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Attention Jazz Musicians: Read the Jazz Journalists Survey Results conducted by JazzFuel and learn best practices for getting your music reviewed

Attention Jazz Musicians: Read the Jazz Journalists Survey Results conducted by JazzFuel and learn best practices for getting your music reviewed
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For me, the key takeaway is this: you have to make great music and you must present it in a stylish way, reaching out directly to the right journalists. But, even with all that, you still need a bit of luck–or at least persistence–to get a review. —Matt Fripp, JazzFuel
If you want to get the news about your latest album release out into the world, jazz journalists (aka bloggers, music writers, critics, reviewers…) are one of the most effective ways of doing this.

But if you decide to take care of this work yourself, as a musician, there can be a lot of uncertainty about the best way to do it:

  • How long in advance should you pitch?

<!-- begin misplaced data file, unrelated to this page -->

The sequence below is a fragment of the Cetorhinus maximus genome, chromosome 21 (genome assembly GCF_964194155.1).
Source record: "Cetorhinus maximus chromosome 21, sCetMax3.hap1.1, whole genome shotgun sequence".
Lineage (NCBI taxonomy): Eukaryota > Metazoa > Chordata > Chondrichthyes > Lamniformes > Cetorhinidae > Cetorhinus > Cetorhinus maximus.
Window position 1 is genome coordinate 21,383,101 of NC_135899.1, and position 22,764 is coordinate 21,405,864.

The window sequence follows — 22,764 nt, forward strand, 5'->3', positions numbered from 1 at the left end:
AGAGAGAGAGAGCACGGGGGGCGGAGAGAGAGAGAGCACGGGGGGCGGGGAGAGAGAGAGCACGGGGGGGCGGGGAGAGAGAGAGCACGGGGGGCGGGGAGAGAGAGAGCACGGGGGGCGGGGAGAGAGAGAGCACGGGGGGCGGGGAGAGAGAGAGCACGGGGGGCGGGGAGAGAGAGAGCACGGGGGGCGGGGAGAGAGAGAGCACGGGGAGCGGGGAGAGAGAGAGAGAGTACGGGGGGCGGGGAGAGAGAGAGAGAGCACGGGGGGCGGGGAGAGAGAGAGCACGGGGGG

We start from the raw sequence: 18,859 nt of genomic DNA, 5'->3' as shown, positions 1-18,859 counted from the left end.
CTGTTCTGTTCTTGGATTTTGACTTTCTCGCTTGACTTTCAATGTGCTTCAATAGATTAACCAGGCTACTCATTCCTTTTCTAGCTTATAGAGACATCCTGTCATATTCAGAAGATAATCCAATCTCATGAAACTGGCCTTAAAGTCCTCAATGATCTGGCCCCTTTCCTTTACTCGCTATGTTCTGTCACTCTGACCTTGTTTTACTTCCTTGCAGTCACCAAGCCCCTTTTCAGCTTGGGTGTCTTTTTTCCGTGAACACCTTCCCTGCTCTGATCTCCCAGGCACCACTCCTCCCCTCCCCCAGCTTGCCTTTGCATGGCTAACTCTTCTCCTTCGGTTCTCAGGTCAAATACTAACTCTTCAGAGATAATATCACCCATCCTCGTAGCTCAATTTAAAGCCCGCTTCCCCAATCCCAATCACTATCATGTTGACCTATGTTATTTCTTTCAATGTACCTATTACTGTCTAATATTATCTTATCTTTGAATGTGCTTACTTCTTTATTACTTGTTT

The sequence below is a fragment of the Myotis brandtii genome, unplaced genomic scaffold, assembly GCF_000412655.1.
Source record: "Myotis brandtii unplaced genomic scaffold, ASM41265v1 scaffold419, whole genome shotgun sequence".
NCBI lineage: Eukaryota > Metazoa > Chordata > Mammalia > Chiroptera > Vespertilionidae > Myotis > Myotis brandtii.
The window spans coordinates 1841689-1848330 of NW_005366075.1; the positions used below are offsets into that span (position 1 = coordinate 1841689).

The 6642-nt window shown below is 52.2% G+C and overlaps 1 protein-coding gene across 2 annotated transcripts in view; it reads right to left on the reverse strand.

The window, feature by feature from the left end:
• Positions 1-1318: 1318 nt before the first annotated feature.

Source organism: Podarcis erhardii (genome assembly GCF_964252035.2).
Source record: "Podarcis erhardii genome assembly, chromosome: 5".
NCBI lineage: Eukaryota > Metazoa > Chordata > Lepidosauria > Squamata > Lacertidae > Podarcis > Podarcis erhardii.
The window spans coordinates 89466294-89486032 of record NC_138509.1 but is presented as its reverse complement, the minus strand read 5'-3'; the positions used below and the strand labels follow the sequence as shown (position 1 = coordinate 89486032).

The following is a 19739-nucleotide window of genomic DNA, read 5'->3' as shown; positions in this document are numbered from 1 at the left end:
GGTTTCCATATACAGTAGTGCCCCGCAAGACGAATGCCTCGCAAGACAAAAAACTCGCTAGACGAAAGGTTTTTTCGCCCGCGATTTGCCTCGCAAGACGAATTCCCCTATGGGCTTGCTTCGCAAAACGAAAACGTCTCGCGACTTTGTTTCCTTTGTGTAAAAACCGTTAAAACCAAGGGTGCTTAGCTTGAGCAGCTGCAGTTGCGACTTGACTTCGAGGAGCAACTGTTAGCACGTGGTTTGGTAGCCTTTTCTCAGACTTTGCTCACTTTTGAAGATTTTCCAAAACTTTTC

• Will journalists even work directly with a musician?
  • How can you contact the right music critics?
  • What should you include in you press release and initial pitching email?
Jazzfuel.com ran a survey with more than 80 jazz journalists from around the world (including several who write for All About Jazz) to get their input on all these things.

You’ll see that the average lead time between pitching and review is one month, the majority of journalists still want physical CDs and how 90% of music critics have no problem with being approached directly by the artist themselves.

Oh, and here’s one piece of advice which was repeated—in various ways—by so many of the writers:

Don’t be afraid to follow up with journalists after the initial pitching email!

You can find all the information, as well as some individual advice from lots of the participants and a free PDF summary of the results.

Download Survey Results

This story appears courtesy of Jazzfuel.
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